Tuesday, October 27, 2020

Why BECA when we have NavIC ?

 Why BECA when we have NavIC ?

(https://www.rediff.com/news/column/why-beca-when-we-have-navic/20201027.htm )

By SHIVANAND KANAVI

October 27, 2020 17:25 

Should we celebrate BECA as literal 'manna from the heavens', as the government wants us to believe, or should we be apprehensive?



PSLV-C32/IRNSS-1F

Today GPS (Global Positioning System) is being used extensively in India and all over the world.

It is used to find your way to a destination using your smart phone maps anywhere in India; it is used by airplanes and ships and even fishing boats to navigate the vast seas and the sky safely and accurately.

What is available freely or at commercial rates is a service provided by satellite systems operated by the US Global Positioning System (GPS), Russia's Global Navigation Satellite System (GLONASS), China's BeiDou Navigation Satellite System (BDS) and the European Union's Galileo.

The same satellite systems are also used in modern military to guide warships, tanks, missiles and drones.

But the signal for this military use is encrypted and is only available to the owners of these systems and their close allies if the owners choose to do so.

Even among 'allies' there is always the danger that the signal could be corrupted or turned off at a crucial juncture, thereby crippling the 'ally''s military capability.

That is why all major powers develop their own navigational system.

India and the US signed a new defence agreement called BECA (Basic Exchange and Cooperation Agreement for Geo-Spatial Cooperation) on Tuesday.

The US has been pushing for this agreement along with others for over a decade.

It will make selling US military hardware easier to India.

There has been opposition to signing this agreement from within India for over a decade because while the US is supposed to provide accurate GPS data to India, in return India is supposed to exchange maps, charts and data to the US which can compromise Indian defence to the US military.

Using border tensions with China and dreams of targeting terrorist camps in Pakistan, the agreement has been pushed by the present government in India.

It is noteworthy that India has planned such a Satellite Navigational System since 2010.

The system would give accurate positioning for not only the vast Indian subcontinent, but almost the entire Indian Ocean region from the east coast of Africa to South East Asia.

It is called IRNSS (Indian Regional Navigational Satellite System) or NavIC.

The system was developed partly because access to foreign government-controlled global navigation satellite systems is not guaranteed in hostile situations.

According to reports, it happened to the Indian military in 1999 when the United States denied the Indian request for accurate GPS data for the Kargil region which would have helped the Indian military in the Kargil War.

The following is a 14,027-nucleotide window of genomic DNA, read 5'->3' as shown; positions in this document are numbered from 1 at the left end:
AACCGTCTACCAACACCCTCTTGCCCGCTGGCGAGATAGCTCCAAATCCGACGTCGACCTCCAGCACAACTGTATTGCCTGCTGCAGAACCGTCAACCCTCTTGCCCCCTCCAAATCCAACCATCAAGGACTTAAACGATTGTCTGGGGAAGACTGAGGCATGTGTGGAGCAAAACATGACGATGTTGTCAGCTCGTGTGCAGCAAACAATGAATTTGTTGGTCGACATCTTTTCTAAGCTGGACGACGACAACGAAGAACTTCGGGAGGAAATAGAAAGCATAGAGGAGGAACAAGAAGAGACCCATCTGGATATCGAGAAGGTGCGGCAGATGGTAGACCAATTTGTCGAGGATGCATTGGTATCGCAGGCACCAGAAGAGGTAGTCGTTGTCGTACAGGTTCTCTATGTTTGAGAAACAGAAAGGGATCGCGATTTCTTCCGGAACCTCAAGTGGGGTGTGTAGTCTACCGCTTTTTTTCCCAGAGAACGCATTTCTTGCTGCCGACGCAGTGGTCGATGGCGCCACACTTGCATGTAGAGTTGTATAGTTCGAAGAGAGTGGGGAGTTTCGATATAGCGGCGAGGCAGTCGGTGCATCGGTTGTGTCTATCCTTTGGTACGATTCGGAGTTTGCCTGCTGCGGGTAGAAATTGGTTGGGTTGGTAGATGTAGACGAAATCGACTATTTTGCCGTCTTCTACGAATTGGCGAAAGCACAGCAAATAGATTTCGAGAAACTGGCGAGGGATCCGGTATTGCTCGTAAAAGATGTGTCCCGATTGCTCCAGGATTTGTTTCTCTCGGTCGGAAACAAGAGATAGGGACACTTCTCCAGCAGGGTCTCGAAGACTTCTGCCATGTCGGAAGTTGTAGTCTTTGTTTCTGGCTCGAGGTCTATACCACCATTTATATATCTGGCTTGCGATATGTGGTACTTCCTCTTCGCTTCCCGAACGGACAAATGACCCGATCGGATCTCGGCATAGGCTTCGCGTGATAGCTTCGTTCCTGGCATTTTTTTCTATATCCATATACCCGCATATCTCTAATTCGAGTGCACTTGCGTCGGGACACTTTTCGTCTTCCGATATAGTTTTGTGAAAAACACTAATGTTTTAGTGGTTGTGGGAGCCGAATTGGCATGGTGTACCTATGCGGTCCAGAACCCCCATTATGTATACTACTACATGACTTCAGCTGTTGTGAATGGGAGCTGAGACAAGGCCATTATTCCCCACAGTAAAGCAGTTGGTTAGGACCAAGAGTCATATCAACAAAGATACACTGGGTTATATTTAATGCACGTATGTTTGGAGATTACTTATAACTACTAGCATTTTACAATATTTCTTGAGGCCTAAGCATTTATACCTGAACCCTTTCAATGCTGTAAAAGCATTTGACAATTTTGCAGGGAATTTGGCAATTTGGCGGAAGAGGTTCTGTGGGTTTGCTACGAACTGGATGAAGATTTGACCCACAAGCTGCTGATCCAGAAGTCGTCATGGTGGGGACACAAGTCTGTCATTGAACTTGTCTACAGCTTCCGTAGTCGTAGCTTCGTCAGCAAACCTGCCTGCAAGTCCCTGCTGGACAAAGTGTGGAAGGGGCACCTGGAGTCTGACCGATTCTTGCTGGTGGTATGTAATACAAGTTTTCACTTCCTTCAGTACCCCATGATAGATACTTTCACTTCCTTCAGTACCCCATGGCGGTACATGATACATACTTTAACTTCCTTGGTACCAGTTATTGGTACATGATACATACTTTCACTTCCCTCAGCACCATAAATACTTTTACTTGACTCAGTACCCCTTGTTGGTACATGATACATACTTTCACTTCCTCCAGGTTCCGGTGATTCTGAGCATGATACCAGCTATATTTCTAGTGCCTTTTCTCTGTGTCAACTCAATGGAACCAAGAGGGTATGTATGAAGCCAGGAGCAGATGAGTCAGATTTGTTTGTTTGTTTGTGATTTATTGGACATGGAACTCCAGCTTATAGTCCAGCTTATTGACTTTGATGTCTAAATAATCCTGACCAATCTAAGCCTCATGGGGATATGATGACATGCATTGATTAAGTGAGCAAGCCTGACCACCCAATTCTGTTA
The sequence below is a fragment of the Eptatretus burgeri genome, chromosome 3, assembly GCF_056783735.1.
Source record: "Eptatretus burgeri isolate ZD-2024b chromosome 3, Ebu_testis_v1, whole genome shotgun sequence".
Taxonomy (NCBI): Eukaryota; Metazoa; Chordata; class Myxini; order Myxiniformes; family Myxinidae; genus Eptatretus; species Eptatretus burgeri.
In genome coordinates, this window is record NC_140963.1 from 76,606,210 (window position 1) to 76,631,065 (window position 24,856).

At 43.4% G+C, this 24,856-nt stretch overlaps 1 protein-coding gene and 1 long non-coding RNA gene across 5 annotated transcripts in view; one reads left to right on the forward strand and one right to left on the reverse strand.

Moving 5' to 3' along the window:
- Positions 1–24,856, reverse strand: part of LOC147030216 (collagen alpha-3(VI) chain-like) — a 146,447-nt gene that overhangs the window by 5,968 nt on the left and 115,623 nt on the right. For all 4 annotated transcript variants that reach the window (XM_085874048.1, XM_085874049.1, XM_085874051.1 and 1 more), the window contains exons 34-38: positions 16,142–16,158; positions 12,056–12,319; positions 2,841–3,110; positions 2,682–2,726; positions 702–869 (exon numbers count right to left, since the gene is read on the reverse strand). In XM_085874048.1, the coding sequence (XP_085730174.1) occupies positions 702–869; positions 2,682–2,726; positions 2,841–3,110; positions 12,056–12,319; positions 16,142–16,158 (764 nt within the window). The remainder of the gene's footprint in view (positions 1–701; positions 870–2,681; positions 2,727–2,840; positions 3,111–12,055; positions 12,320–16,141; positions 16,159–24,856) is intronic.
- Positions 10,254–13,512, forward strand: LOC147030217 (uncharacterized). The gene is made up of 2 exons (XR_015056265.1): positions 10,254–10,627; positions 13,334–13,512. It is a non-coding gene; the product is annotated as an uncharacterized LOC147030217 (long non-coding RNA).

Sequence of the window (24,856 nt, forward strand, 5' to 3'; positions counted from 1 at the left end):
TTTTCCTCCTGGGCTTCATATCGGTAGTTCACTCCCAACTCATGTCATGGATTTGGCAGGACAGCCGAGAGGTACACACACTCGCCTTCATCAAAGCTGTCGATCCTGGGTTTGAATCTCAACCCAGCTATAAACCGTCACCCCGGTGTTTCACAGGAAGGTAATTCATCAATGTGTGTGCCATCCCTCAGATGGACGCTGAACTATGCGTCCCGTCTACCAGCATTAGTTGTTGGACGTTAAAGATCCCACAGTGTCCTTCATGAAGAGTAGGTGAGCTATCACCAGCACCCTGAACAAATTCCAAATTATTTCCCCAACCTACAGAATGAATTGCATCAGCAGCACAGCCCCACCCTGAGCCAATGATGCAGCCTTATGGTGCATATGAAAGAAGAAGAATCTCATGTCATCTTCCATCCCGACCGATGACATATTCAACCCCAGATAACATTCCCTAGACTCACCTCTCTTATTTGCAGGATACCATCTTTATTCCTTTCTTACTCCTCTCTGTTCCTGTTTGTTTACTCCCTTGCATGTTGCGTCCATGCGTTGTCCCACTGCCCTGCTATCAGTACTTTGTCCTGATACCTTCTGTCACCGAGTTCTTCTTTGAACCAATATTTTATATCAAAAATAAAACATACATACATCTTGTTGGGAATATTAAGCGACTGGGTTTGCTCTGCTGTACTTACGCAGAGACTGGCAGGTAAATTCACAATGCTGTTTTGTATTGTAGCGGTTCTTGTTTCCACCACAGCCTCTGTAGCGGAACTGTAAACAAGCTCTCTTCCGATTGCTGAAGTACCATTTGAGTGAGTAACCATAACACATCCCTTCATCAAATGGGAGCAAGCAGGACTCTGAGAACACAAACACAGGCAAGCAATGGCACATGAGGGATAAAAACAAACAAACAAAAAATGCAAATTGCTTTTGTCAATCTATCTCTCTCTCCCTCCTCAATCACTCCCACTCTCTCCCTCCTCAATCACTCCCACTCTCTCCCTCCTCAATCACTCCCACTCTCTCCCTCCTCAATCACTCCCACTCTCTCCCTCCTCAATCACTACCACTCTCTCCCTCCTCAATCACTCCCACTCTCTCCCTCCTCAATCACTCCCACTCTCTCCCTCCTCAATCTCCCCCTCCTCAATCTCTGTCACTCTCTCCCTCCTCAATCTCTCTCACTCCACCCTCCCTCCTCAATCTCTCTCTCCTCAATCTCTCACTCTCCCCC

Thus, the goal of the IRNSS was to not only to serve the commercial market in India and surrounding countries, but also make the Indian military 'Atma Nirbhar' as far as the important object of accurate targeting of weapons.

The government has spent so far over Rs 2,000 crores (Rs 20 billion) on it.

Six satellites of NavIC are already in orbit and functioning and five more are planned to be launched.

The commercial service has already started and the military part of it is being tested.

According to a senior ISRO source, who spoke on condition of anonymity, "The only advantage the US system has over the IRNSS is that US has a long experience of operating such a system and actively using it for targeting its missiles and drones all over the world including our neighbourhood. Whereas we have just started setting it up.

"Other than our lack of experience, the US data would not provide any greater accuracy than what NavIC is capable of."

"Moreover, always such offers have been made to us by other powers only when we have developed our own system independently through our resources."

"The goal seems to be that we do not invest further in our system to make our system more accurate and more reliable or more global in reach."

So should we celebrate this literal manna from the heavens, as the government wants us to believe, or should we be apprehensive?

-----------------------------------

Wednesday, October 14, 2020

Jack Kilby--A Tribute

Business India, November 13-26, 2000
When the chips are up 

Jack Kilby, inventor of the integrated circuit, gets his due with the Physics Nobel Prize 2000 - after 42 years

Shivanand Kanavi 

Nearly 42 years after the invention of the integrated circuit (IC) the Swedish Royal Academy of Sciences announced on 10th October 2000, the award of Nobel Prize to Jack Kilby, the inventor. 

Naturally, this calls for comment. It is surprising that the Nobel Com­mittee took such a long time to hon­our an invention, which has changed the way we live in the last 40 years and has directly led to a $231 billion industry. 

The committee is still to honour Claude Shannon whose semi­nal contribution to information the­ory is at the heart of all modern communication and is over 50 years old. Similarly, John von Neumann, who laid the foundation of computer science with the theory of finite automata, 50 years back, and who led the team that built the world's first electronic computer ENIAC, at the Institute of Advanced Study, Prince ton, did not receive the Nobel. How­ever, inventors of semiconductor devices like the transistor and Joseph­son junction have been honoured.